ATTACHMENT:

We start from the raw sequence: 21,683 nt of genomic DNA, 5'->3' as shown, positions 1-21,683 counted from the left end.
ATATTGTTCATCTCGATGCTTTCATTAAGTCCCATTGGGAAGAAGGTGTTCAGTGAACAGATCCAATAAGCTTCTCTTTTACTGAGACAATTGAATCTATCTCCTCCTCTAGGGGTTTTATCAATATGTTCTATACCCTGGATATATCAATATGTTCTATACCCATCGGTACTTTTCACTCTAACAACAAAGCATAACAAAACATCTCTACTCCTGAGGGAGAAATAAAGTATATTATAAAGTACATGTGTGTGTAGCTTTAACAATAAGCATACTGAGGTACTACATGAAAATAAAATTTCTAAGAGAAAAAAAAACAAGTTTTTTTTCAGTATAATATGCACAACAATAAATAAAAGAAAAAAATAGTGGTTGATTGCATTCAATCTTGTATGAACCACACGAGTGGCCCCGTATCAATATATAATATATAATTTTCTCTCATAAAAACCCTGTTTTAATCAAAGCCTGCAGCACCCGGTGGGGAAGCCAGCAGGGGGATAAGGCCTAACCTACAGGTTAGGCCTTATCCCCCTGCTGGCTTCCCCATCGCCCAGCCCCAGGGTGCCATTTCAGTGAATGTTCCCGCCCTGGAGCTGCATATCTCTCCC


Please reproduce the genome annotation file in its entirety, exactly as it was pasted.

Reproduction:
We start from the raw sequence: 21,683 nt of genomic DNA, 5'->3' as shown, positions 1-21,683 counted from the left end.
ATATTGTTCATCTCGATGCTTTCATTAAGTCCCATTGGGAAGAAGGTGTTCAGTGAACAGATCCAATAAGCTTCTCTTTTACTGAGACAATTGAATCTATCTCCTCCTCTAGGGGTTTTATCAATATGTTCTATACCCTGGATATATCAATATGTTCTATACCCATCGGTACTTTTCACTCTAACAACAAAGCATAACAAAACATCTCTACTCCTGAGGGAGAAATAAAGTATATTATAAAGTACATGTGTGTGTAGCTTTAACAATAAGCATACTGAGGTACTACATGAAAATAAAATTTCTAAGAGAAAAAAAAACAAGTTTTTTTTCAGTATAATATGCACAACAATAAATAAAAGAAAAAAATAGTGGTTGATTGCATTCAATCTTGTATGAACCACACGAGTGGCCCCGTATCAATATATAATATATAATTTTCTCTCATAAAAACCCTGTTTTAATCAAAGCCTGCAGCACCCGGTGGGGAAGCCAGCAGGGGGATAAGGCCTAACCTACAGGTTAGGCCTTATCCCCCTGCTGGCTTCCCCATCGCCCAGCCCCAGGGTGCCATTTCAGTGAATGTTCCCGCCCTGGAGCTGCATATCTCTCCC